Meanwhile in Thailand the 12 young lads and their football coach trapped in a flooded cave complex were all safely rescued. What made this case particularly heartwarming was that experts came from all over the world to contribute to the complex but finally successful operation to save the boys. In a world full of division and strife, it is refreshing to see people cooperating across national borders to help others – that’s the way the world should work.
And until the semi-final, the unexpectedly successful run of England’s football team in the World Cup was – if you’re English – another cause for celebration. Then they had the misfortune to come up against not just the mighty Croatian team but the Turkish referee Cuneyt Cakir, who provided some of the worst refereeing I’ve ever witnessed in a major tournament. In the early stages of the game, Croatian players went on an orgy of pushing, shoving, tripping, obstruction, elbowing and shirt-grabbing, much of it directed at England captain Harry Kane, and all of it ignored by the ref. If he had stamped his authority on the game at this stage, who knows how much more Kane could have achieved with more room to move, rather than being hemmed in by a string of fouls?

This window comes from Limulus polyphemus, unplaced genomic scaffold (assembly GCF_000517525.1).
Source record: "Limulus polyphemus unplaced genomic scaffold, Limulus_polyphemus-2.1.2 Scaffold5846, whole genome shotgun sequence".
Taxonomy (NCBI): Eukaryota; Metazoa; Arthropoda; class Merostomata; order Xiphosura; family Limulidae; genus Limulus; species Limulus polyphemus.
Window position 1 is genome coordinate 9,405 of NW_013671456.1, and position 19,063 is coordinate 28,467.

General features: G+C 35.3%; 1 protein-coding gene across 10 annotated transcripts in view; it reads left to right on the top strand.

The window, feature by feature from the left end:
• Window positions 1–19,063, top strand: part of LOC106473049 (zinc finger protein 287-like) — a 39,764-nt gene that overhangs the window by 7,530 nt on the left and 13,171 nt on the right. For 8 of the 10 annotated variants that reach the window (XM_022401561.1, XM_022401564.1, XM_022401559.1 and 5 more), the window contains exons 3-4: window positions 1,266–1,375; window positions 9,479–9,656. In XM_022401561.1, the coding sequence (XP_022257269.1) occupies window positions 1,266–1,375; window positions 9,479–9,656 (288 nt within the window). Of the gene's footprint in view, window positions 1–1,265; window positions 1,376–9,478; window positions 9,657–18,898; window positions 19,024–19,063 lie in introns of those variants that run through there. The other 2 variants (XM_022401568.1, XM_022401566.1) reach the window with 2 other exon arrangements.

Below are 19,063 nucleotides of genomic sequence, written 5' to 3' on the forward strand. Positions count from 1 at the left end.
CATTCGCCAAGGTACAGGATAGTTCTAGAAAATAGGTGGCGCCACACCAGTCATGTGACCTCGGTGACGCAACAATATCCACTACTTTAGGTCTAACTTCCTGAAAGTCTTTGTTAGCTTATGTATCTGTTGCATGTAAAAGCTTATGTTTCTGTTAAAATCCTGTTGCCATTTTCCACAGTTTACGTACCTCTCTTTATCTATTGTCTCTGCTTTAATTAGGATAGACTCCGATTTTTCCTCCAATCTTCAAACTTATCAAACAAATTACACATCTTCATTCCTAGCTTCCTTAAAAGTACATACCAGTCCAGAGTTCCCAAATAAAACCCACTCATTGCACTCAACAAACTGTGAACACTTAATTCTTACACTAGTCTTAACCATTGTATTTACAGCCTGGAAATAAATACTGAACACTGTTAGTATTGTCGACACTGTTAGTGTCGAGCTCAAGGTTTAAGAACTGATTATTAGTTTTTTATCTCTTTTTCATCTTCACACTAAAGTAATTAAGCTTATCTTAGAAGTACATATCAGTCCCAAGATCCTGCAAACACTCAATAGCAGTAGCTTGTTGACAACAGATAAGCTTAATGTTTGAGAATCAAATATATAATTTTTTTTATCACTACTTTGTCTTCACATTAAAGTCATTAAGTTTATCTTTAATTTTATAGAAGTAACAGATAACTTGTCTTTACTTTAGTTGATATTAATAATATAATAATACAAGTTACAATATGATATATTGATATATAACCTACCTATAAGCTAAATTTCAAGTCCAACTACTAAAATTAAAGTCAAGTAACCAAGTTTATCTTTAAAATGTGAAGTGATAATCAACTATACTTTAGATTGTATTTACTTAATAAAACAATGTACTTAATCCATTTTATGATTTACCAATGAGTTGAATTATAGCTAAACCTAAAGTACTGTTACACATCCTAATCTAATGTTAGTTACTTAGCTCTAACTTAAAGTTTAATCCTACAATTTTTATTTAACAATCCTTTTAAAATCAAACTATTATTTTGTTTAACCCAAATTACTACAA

When Cakir did eventually get around to booking a Croatian player, the commentator was convinced that he’d picked the wrong one (though the correct one picked up a yellow card later). And if the ref’s objective was to keep the game flowing by ignoring minor transgressions, then why did he stop play for one foul on an England player when England still had possession and were charging forward, instead of applying the advantage rule?
But perhaps Cakir’s worst error was to give Croatia a goal kick when video coverage clearly showed that England should have been awarded a corner. A quick look at the VAR would have made this obvious, yet Cakir was oblivious – as he generally was throughout the game – to all pleas, entreaties and complaints. A truly shoddy performance which has rightly attracted heavy criticism (and accusations of bias) online.
None of which is to say that England would necessarily have won under a better official – it’s too easy to blame the referee for a loss. England certainly made mistakes, and when not testing the limits of the rulebook the Croatian team – especially Luka Modric – played some magnificent football. Yet England’s young team, under the superb management of Gareth Southgate, went far further in this tournament than anyone expected, playing intelligent football with passion, commitment to the very last minute of the game, and strong team spirit without a trace of a superstar ego. They are still maturing, and I look forward to seeing them do better in future tournaments – under a different referee.